Jimi: All Is by My Side – Movie Review


Jimi: All Is by My Side – Movie Review by Frank L.

Director: John Ridley
Writer: John Ridley (screenplay)
Stars: André Benjamin, Hayley Atwell, Imogen Poots

John Ridley fresh from writing “Twelve years a slave” now presents a biopic of Jimi Hendrix set in New York and London during a twelve month period in or around 1966/1967. Hendrix, the legendary guitarist, would have been twenty four/ five years of age. Hendrix is on the verge of fame; the film ends at the airport with Hendrix about to depart for Monterey where fame will descend upon him. Hendrix is played by Andre Benjamin (Andre 3000 from OutKast). He is a couple of years short of forty when this film was shot. Not helpful when playing a 25 year old. Also unhelpful is the fact that Ridley did not have the co-operation of the Hendrix estate in making the film so was unable to obtain access to the Hendrix recordings and live footage. These are substantial challenges to be overcome even if the film is restricted to a relatively short period before fame devours Hendrix.

Andre Benjamin is impressive as Hendrix but he cannot alter the fact that he does not look like a twenty five year old youth. In fact he is of an age when Hendrix was dead for over ten years. Linda Richards (Imogen Poots), the then girl friend of Rolling Stones Keith Richards, is a somewhat remote but insightful éminence grise in New York as she attempts to put in place some structures to support and enhance Hendrix’s innate genius. However she is a little too cool and certainly too cool to fascinate Hendrix if something more feral comes along. And it does in the form of Kate Etchingham (Hayley Atwell); she is feline, earthy and immediate and when Hendrix falls within her sights, her claws dig deep. Of course she does not have an entirely unobstructed maul as Ida (Ruth Neggra) provides a further element of attraction for Hendrix and Richards is never that far out of sight. Hendrix somehow although the centre of all this amorous attention remains aloof in some musical cerebral estate… a place where it appears his music is omnipotent and omniscient.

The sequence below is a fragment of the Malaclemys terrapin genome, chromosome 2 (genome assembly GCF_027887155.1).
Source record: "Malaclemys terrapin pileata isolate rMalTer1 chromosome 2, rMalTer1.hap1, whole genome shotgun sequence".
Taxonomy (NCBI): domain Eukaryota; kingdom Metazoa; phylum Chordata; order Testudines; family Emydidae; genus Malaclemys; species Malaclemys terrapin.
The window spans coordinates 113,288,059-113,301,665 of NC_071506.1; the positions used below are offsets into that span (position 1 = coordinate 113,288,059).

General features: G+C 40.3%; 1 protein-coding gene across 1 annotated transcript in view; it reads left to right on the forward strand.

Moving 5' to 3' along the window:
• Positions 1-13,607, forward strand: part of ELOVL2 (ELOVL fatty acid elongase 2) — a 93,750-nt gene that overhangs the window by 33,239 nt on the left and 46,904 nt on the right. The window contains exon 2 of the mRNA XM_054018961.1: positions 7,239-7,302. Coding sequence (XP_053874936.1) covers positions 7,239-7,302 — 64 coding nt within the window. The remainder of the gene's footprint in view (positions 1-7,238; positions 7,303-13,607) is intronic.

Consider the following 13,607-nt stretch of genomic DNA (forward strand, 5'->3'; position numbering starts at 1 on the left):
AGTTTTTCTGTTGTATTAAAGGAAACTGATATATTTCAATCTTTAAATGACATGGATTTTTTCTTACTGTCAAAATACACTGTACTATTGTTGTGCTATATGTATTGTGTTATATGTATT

Given the performing rights difficulties Ridley faced in making the film, he tries to circumvent the problem and to a certain degree succeeds by the use of clever stratagems. He also creates a credible feel of the swinging sixties in London even if he uses the streets of Dublin to create the atmosphere. This is a glimpse of Hendrix, with his vulnerabilities, already becoming distantly but clearly visible, but notwithstanding their distance they are menacing in what is still an almost blue sky. The sun will shine brightly in Monterey; but that is the next part of the Jimi Hendrix Experience.

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